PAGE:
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Friday, 7 December, 2001, 13:18 GMT
Taleban surrender last stronghold
US Marines in Afghanistan
US forces are training their sights on Bin Laden now
The Taleban have handed over the last Afghan city under their control, Kandahar, to a tribal council - but the whereabouts of their leader, Mullah Mohammad Omar, remain unclear.

A news agency close to the Taleban, the Afghan Islamic Press (AIP), quoted a member of Kandahar's new tribal council as saying Mullah Omar had fled from the city.

Taleban leader Mullah Mohammad Omar
A rare picture of the elusive Mullah Omar
But an American official said Mullah Omar was still believed to be in Kandahar despite the report - and would soon be caught.

Hamid Karzai, head of Afghanistan's new United Nations-backed administration, said Mullah Omar would be arrested if found.

"I have given him every chance to denounce terrorism and now the time has run out. He is an absconder, a fugitive from justice," Mr Karzai said.


The objective is to take Afghanistan from rule by the barrel of the gun to rule by the people

Hamid Karzai
Kenton Keith, spokesman for the US-led coalition, said: "The opposition forces are closing in on him and we expect at some point, within a reasonable period, he will be in the hands of the opposition and we hope to co-operate in bringing him to justice."

Mr Karzai, speaking from a desert camp near Kandahar, said the Taleban had fled in disarray.

"All of last night they were fleeing the city. Just running away," he said.

Map of Afghanistan showing locations where Taleban are surrendering and Tora Bora cave complex
Taleban forces are also surrendering in other southern Afghan towns such as Spin Boldak and Lashkargah.

Haji Bashar, a member of Kandahar's new council, composed of tribal elders, clerics and opposition commanders, was quoted by AIP as saying the Taleban had completed their surrender in the city.

He said they had laid down their guns and handed over power to the council.

Other reports, however, spoke of chaos and widespread looting in Kandahar as Taleban fighters abandoned their spiritual capital.

The reports, which have not been independently verified, said no one appeared in control of the city.

Gunfire was said to be heard in many areas and bands of criminals roaming the streets - as were anti-Taleban forces and groups of foreign Taleban fighters, mainly Arabs.

Mr Karzai said the safety of rank-and-file Taleban fighters who had not "associated themselves with terrorism" would be guaranteed.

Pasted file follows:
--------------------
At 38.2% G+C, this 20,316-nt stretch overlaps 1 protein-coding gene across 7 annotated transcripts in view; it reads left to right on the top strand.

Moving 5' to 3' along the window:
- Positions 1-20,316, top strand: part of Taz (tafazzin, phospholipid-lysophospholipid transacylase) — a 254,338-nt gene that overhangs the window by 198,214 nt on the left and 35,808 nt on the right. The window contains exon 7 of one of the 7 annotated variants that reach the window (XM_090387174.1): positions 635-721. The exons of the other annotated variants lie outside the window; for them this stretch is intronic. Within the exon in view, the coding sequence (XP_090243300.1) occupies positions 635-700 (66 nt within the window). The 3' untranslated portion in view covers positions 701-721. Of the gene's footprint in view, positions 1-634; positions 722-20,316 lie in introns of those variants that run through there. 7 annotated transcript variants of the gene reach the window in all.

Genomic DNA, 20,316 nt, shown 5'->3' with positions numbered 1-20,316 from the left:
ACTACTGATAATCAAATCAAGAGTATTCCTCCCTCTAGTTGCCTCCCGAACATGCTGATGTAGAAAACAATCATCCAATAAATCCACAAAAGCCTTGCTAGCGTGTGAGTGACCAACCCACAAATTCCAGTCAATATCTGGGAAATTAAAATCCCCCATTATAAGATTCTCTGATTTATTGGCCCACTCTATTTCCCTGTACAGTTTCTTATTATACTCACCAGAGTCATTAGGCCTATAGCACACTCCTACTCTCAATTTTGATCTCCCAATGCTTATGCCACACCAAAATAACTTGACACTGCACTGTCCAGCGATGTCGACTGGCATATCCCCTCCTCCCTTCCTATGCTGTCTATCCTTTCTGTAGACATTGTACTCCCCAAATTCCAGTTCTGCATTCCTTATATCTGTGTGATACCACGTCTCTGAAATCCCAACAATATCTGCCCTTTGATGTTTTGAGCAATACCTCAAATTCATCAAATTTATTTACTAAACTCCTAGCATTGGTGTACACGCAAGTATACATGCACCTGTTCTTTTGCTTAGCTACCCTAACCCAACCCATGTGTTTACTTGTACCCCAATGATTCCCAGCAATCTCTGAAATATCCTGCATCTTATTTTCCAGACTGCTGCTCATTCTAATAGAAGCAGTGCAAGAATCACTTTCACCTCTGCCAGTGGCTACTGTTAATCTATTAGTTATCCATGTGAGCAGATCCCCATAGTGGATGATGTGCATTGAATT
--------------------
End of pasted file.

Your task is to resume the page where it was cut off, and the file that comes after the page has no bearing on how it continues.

He denied that the United States had put him under pressure to refuse Mullah Omar amnesty.

Confusion in Kandahar

Mr Karzai said power in Kandahar had been transferred to the new council.

"The real authority... in Kandahar from now onwards should be with the council of tribal elders and religious clergy," he said.

"The objective is to take Afghanistan from rule by the barrel of the gun to rule by the people," he added.

But a prominent anti-Taleban commander, Gul Agha Sherzai, strongly criticised the agreement reached with the Taleban and said Kandahar had descended into anarchy.

"Karzai... has made a very, very wrong decision in Kandahar by himself. He did not consult the elders or anyone else," his spokesman, Khalid Pashtoon told Reuters.

"Now the city is in chaos, there is street-by-street fighting, looting is going on. Everything has been caused by this gentleman, the new prime minister," Mr Pashtoon added.

Bin Laden next target

Thousands of residents have fled Kandahar after weeks of US bombing and a siege by anti-Taleban forces.

Since the US-led military campaign began on 7 October, the Taleban have repeatedly claimed many civilian deaths.

The French news agency AFP quoted an anonymous Taleban source in Pakistan on Friday as saying that US air raids had killed 10,000 people in Kandahar. There has been no independent verification.

Anti-Taleban fighter in Tora Bora region
The Tora Bora caves were taken in overnight fighting
BBC correspondents say that with the Taleban's collapse all but complete, the US campaign is now focussing on the hunt for Osama Bin Laden, accused by Washington of masterminding the 11 September suicide attacks in New York and Washington.

There has been speculation that he fled to a mountain fortress - a complex of caves in a part of eastern Afghanistan known as Tora Bora, occupied by hundreds of al-Qaeda fighters.

Units of the Northern Alliance, helped by special forces of the US-led coalition, have attacked the caves and say they now control large parts of them.

They say they have detained many people but have seen no sign of Bin Laden so far.

The US-led coalition's spokesman, Kenton Keith, told the BBC that he believed Bin Laden was still in Afghanistan.

 WATCH/LISTEN
 ON THIS STORY
The BBC's Clive Myrie in Kabul
"The coalition is tightening the noose around the neck of Osama bin Laden"
The BBC's David Loyn
asks what lies ahead in the international war against terrorism
Afghan interim leader Hamid Karzai
"The amnesty generally applies to all the Taleban"
Foreign Secretary Jack Straw
"It is the virtual end of the Taleban"
See also:

06 Dec 01 | South Asia
New Afghan leader sets out aims
05 Dec 01 | South Asia
Taleban hold firm in Kandahar
04 Dec 01 | South Asia
Taleban 'defectors' in Kandahar appeal
02 Dec 01 | South Asia
Taleban told 'surrender or die'
06 Dec 01 | South Asia
UN concern over Pakistan refugees
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